If they still made them, I'd have one! My big oven has very fancy air filters, but I can still smell what's cooking, and the smells do get into the rest of the house. If I put my overpowered range hood on, which is a few feet away to the side, parallel to the air being vented from the oven, it will suck most of the smell out, but I don't usually bother. Then again, when I'm not also cooking on the stove with the hood on, I'm not usually making anything all that big and smelly. :)

    Bookmark   March 24, 2012 at 3:11PM
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kaseki

This is a difficult to fix need that is an interest of mine. I have a Wolf double wall oven with cabinet above. At the ceiling are a pair of registers (with furnace filters) connected to dampers and thence to an '80s NuTone roof fan rated at (I vaguely recall) 1000 cfm, so maybe it pulls 600 through the filters. This setup is inadequate, although helpful.

It may be worth pointing out that the Wolf ovens circulate air around them pulling from the electronics at the top and exhausting at the bottom. None of the oven interior cooking air is entrained in this. The convection air is only recirculated within the oven cavity.

The problem is that the odors (which spill out of an oven when its door is opened) fill the room much too quickly for any reasonable venting to accommodate. In commercial operations, an "eyebrow" hood may be used over an oven. These provide somewhat improved capture and containment, but still are not going to handle door opening spillage. And an eyebrow hood won't work well with a cabinet above.

The only (impractical for the home) solution that I see is to build the kitchen with a ceiling 2 feet higher than will be seen. Install perforated ceiling panels (probably stainless steel) at the desired height. Make the cavity above a plenum from which the air is exhausted with relatively high cfm. Use a lot of UV in the plenum to break up grease particles into less obnoxious carbon compounds. Commercial versions of this concept may be found on the Internet.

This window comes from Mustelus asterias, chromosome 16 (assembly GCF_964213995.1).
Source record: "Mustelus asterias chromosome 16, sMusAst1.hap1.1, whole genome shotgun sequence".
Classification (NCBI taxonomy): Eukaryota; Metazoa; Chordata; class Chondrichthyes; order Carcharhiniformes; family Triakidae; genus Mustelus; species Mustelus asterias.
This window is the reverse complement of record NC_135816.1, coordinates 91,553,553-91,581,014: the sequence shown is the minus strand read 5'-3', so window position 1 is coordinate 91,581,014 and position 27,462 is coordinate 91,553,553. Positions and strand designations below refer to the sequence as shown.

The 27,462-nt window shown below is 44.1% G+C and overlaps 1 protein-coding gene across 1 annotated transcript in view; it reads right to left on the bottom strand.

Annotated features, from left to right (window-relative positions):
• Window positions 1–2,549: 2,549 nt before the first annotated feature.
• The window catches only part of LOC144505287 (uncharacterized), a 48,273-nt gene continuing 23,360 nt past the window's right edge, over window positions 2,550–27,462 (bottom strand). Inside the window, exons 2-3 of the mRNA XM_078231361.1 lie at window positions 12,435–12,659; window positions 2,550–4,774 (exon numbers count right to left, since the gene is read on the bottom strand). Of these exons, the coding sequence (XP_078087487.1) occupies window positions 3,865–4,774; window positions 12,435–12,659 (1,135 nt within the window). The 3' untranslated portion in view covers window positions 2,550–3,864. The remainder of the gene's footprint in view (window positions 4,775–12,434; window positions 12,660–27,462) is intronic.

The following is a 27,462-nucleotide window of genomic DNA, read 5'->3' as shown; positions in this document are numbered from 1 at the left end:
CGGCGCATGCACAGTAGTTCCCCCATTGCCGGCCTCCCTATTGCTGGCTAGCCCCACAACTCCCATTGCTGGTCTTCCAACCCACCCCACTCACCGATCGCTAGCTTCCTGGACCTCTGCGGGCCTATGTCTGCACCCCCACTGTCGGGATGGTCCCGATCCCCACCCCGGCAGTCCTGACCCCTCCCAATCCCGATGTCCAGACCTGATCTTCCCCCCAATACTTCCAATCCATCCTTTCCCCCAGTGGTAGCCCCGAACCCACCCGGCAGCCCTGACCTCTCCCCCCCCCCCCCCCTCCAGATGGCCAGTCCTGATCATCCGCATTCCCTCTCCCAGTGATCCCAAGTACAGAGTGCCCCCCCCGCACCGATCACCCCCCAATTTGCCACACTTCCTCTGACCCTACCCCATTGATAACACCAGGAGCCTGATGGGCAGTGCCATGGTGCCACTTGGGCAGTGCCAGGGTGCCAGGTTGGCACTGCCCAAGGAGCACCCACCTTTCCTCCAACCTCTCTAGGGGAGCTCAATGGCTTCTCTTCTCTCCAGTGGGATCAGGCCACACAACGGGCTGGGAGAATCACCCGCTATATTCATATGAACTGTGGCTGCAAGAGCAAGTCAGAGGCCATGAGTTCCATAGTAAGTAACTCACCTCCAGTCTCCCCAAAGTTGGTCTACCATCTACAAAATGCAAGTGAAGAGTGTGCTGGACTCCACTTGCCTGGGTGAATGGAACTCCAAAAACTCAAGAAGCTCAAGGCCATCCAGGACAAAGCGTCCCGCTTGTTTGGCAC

kas

    Bookmark   March 25, 2012 at 11:52AM
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venmarfan

attofarad,I have to comment on that great looking matching SS bottom freezer Frigidaire by General Motors fridge-wow-foot pedal operated door opener,swivel out shelves, porcelain crispers and interior.Friends have coppertone model at their cottage, hmm, 1960s-2012 still going strong 40 plus years. Gee GM, you sure built some durable,innovative appliances back then. Does the appliance industry still refer to them as DURABLE GOODS?

    Bookmark   March 25, 2012 at 3:14PM
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plllog

My mother's oven vent is sort of like an eyebrow hood. It has an apron which pulls out and covers the opening. It does a remarkably good job for a '60's thing.

Unfortunately, appliance design nowadays is about uniformity, production, inventory management, sell through, and energy/efficiency stats. It is not about making really good appliances that do a really good job and in a way the cook wants them to, except at the ultra high end.

    Bookmark   March 25, 2012 at 4:24PM
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jean61

The GE Advantium has to have it's own exhaust / fan installed???????????

    Bookmark   March 26, 2012 at 10:01AM
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jsaklas

I need advise on the size of the exhaust fan. I have a downdraft for the electric cooktop that is on an island, but want to install an exhaust fan above the electric double wall oven. Is 300 cfm and 6" ductwork sufficient or do I have to go to 8" ductwork and a fan rated at 500 cfm? I will probably use an inline fan.

    Bookmark   August 17, 2013 at 2:01AM
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kaseki

The more air exhausted the better for removing effluent from an opened oven before it coats all the walls and distributes itself through the house, but the more air pulled, the more make-up air needed, and in some locales this may mean a lot of complexity or cost.

In is unlikely that anything one can feasibly do will be adequate to immediately capture and contain oven effluent. We need ovens to be built with exhaust ports that can be hooked to ventilation systems in a way that allows the filters to be cleaned. And then the ovens would need more power because they would have to reheat their internal air at a higher rate.